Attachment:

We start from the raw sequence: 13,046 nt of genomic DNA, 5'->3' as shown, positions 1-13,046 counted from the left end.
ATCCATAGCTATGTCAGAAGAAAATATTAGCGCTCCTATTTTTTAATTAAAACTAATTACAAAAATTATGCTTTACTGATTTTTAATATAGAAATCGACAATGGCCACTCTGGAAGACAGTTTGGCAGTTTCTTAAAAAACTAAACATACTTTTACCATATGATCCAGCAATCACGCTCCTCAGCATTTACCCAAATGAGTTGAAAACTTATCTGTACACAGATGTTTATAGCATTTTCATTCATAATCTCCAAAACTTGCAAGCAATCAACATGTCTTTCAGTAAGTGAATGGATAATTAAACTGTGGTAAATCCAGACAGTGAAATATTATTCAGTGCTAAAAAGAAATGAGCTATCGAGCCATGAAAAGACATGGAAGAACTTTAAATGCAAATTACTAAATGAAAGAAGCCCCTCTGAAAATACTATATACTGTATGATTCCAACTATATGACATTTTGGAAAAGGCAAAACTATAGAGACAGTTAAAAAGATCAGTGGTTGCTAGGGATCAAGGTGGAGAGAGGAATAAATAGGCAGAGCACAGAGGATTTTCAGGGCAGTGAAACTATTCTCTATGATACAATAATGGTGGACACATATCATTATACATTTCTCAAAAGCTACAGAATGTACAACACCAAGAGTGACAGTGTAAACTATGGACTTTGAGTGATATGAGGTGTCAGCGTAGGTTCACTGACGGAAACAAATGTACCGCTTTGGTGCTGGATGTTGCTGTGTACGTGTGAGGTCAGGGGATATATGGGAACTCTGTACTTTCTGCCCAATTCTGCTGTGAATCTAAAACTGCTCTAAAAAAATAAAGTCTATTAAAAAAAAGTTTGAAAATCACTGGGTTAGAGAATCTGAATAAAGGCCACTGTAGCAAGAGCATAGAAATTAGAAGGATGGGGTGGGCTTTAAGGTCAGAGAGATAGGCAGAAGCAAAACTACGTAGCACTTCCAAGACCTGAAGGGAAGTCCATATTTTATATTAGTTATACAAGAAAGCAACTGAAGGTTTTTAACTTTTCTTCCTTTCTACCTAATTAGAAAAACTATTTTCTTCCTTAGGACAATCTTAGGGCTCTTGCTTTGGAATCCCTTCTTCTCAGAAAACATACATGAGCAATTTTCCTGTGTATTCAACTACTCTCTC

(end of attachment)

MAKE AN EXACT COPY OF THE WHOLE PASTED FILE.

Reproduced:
We start from the raw sequence: 13,046 nt of genomic DNA, 5'->3' as shown, positions 1-13,046 counted from the left end.
ATCCATAGCTATGTCAGAAGAAAATATTAGCGCTCCTATTTTTTAATTAAAACTAATTACAAAAATTATGCTTTACTGATTTTTAATATAGAAATCGACAATGGCCACTCTGGAAGACAGTTTGGCAGTTTCTTAAAAAACTAAACATACTTTTACCATATGATCCAGCAATCACGCTCCTCAGCATTTACCCAAATGAGTTGAAAACTTATCTGTACACAGATGTTTATAGCATTTTCATTCATAATCTCCAAAACTTGCAAGCAATCAACATGTCTTTCAGTAAGTGAATGGATAATTAAACTGTGGTAAATCCAGACAGTGAAATATTATTCAGTGCTAAAAAGAAATGAGCTATCGAGCCATGAAAAGACATGGAAGAACTTTAAATGCAAATTACTAAATGAAAGAAGCCCCTCTGAAAATACTATATACTGTATGATTCCAACTATATGACATTTTGGAAAAGGCAAAACTATAGAGACAGTTAAAAAGATCAGTGGTTGCTAGGGATCAAGGTGGAGAGAGGAATAAATAGGCAGAGCACAGAGGATTTTCAGGGCAGTGAAACTATTCTCTATGATACAATAATGGTGGACACATATCATTATACATTTCTCAAAAGCTACAGAATGTACAACACCAAGAGTGACAGTGTAAACTATGGACTTTGAGTGATATGAGGTGTCAGCGTAGGTTCACTGACGGAAACAAATGTACCGCTTTGGTGCTGGATGTTGCTGTGTACGTGTGAGGTCAGGGGATATATGGGAACTCTGTACTTTCTGCCCAATTCTGCTGTGAATCTAAAACTGCTCTAAAAAAATAAAGTCTATTAAAAAAAAGTTTGAAAATCACTGGGTTAGAGAATCTGAATAAAGGCCACTGTAGCAAGAGCATAGAAATTAGAAGGATGGGGTGGGCTTTAAGGTCAGAGAGATAGGCAGAAGCAAAACTACGTAGCACTTCCAAGACCTGAAGGGAAGTCCATATTTTATATTAGTTATACAAGAAAGCAACTGAAGGTTTTTAACTTTTCTTCCTTTCTACCTAATTAGAAAAACTATTTTCTTCCTTAGGACAATCTTAGGGCTCTTGCTTTGGAATCCCTTCTTCTCAGAAAACATACATGAGCAATTTTCCTGTGTATTCAACTACTCTCTC